A group of experts, with the leadership of sociologist András Kovács is conducting a survey about the Jewish community in Hungary, questioning 2000 people. We publish their preliminary assessment which was completed after the data collection was finished.
The first conclusion of the survey was that it is rather difficult to examine Hungary’s greatly assimilated Jewish community because the community itself is not known.
These were some of the conclusions mentioned in the report:
90% of Hungary’s Jewish community lives in Budapest, concentrated mostly in two of the so-called middle class districts;
relative to the country’s whole population, the proportion of married people is lower, and more people are divorced or widowed;
56% of the surveyed group, i.e. 68% of the working aged people within the Jewish population have a university degree, and this figure is many times higher than the Hungarian average;
26% within the test group work as managers, 29% as professional employees, 25% are self-employed: proportionally many more than in the whole of Hungary. As a result, their incomes are much higher; 28% of those questioned were born from mixed marriages, though this figure is 61% among those between 18 and 25 years (people with strong ties to the Jewish community were probably over-represented within the group);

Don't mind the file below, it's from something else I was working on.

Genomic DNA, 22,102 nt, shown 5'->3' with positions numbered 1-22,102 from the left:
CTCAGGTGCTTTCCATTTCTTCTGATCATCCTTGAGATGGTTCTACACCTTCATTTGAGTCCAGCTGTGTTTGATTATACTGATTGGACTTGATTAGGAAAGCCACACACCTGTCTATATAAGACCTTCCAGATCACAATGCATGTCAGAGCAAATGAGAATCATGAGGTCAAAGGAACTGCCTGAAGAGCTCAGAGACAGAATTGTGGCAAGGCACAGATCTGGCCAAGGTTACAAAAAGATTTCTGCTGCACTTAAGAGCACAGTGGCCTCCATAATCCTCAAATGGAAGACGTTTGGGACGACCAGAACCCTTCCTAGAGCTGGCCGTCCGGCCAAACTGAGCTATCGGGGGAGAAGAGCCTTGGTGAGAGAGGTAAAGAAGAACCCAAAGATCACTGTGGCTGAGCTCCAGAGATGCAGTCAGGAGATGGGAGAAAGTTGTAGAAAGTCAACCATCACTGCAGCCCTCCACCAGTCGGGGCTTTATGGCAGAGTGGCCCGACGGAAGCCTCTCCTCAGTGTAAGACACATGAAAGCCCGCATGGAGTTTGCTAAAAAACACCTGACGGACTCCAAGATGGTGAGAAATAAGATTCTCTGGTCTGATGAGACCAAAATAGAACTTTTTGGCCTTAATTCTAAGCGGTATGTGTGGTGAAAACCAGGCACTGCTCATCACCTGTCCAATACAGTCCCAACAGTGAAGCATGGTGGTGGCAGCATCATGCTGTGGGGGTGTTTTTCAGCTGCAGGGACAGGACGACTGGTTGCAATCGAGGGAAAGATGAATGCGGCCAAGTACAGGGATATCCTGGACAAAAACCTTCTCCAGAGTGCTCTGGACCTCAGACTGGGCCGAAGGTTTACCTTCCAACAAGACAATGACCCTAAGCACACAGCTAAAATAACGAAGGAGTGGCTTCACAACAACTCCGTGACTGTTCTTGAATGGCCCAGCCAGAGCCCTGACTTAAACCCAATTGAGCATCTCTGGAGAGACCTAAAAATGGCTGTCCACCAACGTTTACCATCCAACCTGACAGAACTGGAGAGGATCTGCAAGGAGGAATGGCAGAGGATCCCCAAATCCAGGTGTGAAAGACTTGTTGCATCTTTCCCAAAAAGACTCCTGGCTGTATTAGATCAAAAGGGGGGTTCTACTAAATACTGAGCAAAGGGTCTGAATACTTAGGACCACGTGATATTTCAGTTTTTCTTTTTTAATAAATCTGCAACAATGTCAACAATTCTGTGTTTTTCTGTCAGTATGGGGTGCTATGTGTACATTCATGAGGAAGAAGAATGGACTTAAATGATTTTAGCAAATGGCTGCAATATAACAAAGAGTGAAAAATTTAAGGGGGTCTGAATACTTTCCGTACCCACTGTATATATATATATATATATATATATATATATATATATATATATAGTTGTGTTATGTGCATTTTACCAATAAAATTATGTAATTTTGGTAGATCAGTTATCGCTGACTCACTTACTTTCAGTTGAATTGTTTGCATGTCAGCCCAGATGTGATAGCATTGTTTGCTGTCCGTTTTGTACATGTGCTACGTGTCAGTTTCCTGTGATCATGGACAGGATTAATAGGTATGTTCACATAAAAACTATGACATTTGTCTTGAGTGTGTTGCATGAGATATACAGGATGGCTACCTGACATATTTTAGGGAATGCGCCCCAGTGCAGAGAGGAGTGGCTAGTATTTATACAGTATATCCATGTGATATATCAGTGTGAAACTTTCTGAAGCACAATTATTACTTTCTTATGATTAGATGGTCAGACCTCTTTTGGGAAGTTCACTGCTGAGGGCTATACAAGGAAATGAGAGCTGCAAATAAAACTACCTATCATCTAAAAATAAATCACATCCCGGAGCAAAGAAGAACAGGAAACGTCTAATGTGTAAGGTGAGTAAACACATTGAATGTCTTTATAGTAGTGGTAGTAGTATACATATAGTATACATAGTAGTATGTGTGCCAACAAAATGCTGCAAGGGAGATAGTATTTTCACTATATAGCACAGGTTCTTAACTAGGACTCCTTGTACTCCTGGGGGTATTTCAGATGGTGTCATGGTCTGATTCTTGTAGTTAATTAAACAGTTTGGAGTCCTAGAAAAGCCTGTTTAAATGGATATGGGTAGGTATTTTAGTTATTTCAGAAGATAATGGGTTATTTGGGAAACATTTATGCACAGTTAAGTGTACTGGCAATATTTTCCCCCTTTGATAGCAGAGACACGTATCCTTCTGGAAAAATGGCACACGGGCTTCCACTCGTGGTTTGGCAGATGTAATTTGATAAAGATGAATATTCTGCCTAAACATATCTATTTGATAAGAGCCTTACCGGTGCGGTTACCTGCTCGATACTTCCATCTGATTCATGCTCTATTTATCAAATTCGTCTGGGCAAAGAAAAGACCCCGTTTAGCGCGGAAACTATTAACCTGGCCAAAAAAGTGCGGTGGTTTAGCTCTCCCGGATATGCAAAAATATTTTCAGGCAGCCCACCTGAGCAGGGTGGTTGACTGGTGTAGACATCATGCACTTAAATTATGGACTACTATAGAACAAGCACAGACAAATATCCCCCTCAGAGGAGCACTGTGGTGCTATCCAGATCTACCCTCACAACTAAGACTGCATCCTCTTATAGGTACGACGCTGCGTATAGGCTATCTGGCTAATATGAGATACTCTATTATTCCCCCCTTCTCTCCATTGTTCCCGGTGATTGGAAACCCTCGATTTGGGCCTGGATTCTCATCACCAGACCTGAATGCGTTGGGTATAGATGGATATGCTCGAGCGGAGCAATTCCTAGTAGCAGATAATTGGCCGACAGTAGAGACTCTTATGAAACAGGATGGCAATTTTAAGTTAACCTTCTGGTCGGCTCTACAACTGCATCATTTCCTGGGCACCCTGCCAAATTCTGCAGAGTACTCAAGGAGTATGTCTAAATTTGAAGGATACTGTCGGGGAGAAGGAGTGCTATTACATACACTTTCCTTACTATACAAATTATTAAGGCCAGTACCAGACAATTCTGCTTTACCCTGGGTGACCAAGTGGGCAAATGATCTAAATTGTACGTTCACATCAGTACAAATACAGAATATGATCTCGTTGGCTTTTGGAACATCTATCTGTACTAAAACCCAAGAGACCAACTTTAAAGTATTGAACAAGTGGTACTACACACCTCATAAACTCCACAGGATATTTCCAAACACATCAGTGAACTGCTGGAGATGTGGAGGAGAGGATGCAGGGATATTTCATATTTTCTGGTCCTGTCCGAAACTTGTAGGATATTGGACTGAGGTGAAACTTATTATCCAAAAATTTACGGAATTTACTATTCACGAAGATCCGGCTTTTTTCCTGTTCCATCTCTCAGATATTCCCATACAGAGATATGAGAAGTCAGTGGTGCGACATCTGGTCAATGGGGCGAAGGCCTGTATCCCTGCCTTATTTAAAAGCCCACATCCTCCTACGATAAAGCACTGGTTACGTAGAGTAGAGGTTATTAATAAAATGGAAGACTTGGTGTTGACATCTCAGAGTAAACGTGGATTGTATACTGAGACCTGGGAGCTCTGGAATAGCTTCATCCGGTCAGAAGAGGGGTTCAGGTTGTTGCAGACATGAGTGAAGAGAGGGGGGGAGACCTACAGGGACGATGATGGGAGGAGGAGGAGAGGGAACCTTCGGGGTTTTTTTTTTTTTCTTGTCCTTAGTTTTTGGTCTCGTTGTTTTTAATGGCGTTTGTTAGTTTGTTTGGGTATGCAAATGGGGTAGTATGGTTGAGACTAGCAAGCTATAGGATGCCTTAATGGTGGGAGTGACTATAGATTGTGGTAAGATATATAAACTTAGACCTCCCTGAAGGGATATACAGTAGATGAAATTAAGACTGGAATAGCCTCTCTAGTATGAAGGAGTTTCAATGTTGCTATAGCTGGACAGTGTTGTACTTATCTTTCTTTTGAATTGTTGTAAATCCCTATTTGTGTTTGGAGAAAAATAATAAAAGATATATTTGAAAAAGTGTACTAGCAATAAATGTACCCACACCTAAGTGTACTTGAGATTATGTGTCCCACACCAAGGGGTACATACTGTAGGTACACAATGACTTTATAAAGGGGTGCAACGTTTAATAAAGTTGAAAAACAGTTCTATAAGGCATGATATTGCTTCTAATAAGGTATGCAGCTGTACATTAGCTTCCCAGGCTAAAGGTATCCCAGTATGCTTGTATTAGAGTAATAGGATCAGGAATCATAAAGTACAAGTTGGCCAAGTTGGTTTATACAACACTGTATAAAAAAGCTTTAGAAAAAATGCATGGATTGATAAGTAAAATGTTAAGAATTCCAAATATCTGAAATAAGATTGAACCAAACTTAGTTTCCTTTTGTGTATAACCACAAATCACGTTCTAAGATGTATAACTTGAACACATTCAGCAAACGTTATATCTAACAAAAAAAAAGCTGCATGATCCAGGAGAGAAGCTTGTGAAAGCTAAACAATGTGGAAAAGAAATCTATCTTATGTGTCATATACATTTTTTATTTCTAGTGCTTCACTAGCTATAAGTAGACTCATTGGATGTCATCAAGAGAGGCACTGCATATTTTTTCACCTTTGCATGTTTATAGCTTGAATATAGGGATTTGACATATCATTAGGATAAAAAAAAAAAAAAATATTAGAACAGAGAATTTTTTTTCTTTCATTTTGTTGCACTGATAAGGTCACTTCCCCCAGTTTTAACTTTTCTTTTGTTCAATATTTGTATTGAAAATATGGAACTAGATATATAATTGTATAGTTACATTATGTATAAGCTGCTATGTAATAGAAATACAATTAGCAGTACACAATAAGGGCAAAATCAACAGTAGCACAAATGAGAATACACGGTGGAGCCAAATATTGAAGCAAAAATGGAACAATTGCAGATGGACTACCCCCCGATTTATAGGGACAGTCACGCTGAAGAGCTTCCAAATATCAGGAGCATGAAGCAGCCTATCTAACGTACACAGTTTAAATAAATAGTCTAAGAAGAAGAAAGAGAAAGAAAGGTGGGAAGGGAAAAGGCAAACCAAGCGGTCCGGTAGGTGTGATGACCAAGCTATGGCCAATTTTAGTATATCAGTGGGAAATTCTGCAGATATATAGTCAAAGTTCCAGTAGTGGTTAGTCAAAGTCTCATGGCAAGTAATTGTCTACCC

When examining how closely the tested group is related to Jewish religion and culture the following were found:
14% keeps the Sabbath, 34% fasts at Yom Kippur, 29% keeps the Seder, 8% eats kosher food, 21% has a mezuzah on their door(s), 15% made their sons have their bar micvah, 17% are circumsized, 32% celebrates Chanukka.
„From a Jewish point of view, there is no reason to be afraid of Jörg Haider and his Freedom Party’s participation in government. It is not an anti-semitic party that was given power, but rather a party which is willing to integrate those who are anti-semitic or xenophobic. A deeply populist party, trying to please all, this is a „media party” with a radical liberal taint and its character, message and political methods have to be very carefully examined.” – writes László Seres about the much debated events in Austria.
Tamás Halász’s article reports on the Conference on Theatre/Drama History organized by Szombat. The conference was dedicated to the Jewish participation in the Hungarian theatre and drama.